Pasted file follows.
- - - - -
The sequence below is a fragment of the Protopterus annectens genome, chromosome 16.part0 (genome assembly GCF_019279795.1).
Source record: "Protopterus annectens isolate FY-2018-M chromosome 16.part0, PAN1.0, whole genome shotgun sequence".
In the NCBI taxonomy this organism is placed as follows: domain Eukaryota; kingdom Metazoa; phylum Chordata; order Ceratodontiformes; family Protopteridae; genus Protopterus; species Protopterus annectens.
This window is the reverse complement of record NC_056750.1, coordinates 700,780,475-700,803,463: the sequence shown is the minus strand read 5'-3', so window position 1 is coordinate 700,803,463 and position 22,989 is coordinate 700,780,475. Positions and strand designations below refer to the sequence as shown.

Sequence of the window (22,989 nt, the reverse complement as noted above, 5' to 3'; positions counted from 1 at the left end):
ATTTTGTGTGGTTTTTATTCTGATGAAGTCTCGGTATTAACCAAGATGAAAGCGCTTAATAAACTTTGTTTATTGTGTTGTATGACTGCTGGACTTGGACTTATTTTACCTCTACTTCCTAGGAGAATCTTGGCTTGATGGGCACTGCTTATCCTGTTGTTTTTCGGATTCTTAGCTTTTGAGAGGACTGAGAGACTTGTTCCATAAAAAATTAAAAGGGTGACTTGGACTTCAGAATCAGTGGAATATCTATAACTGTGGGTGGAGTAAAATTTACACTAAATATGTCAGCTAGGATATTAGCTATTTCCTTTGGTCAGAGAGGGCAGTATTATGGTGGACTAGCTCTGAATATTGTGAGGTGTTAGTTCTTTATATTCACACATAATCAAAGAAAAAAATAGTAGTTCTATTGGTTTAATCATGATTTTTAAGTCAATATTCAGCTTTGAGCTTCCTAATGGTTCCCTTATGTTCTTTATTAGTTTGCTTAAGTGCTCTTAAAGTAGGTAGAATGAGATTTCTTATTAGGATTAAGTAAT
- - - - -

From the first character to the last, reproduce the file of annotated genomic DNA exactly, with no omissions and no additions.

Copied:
The sequence below is a fragment of the Protopterus annectens genome, chromosome 16.part0 (genome assembly GCF_019279795.1).
Source record: "Protopterus annectens isolate FY-2018-M chromosome 16.part0, PAN1.0, whole genome shotgun sequence".
In the NCBI taxonomy this organism is placed as follows: domain Eukaryota; kingdom Metazoa; phylum Chordata; order Ceratodontiformes; family Protopteridae; genus Protopterus; species Protopterus annectens.
This window is the reverse complement of record NC_056750.1, coordinates 700,780,475-700,803,463: the sequence shown is the minus strand read 5'-3', so window position 1 is coordinate 700,803,463 and position 22,989 is coordinate 700,780,475. Positions and strand designations below refer to the sequence as shown.

Sequence of the window (22,989 nt, the reverse complement as noted above, 5' to 3'; positions counted from 1 at the left end):
ATTTTGTGTGGTTTTTATTCTGATGAAGTCTCGGTATTAACCAAGATGAAAGCGCTTAATAAACTTTGTTTATTGTGTTGTATGACTGCTGGACTTGGACTTATTTTACCTCTACTTCCTAGGAGAATCTTGGCTTGATGGGCACTGCTTATCCTGTTGTTTTTCGGATTCTTAGCTTTTGAGAGGACTGAGAGACTTGTTCCATAAAAAATTAAAAGGGTGACTTGGACTTCAGAATCAGTGGAATATCTATAACTGTGGGTGGAGTAAAATTTACACTAAATATGTCAGCTAGGATATTAGCTATTTCCTTTGGTCAGAGAGGGCAGTATTATGGTGGACTAGCTCTGAATATTGTGAGGTGTTAGTTCTTTATATTCACACATAATCAAAGAAAAAAATAGTAGTTCTATTGGTTTAATCATGATTTTTAAGTCAATATTCAGCTTTGAGCTTCCTAATGGTTCCCTTATGTTCTTTATTAGTTTGCTTAAGTGCTCTTAAAGTAGGTAGAATGAGATTTCTTATTAGGATTAAGTAAT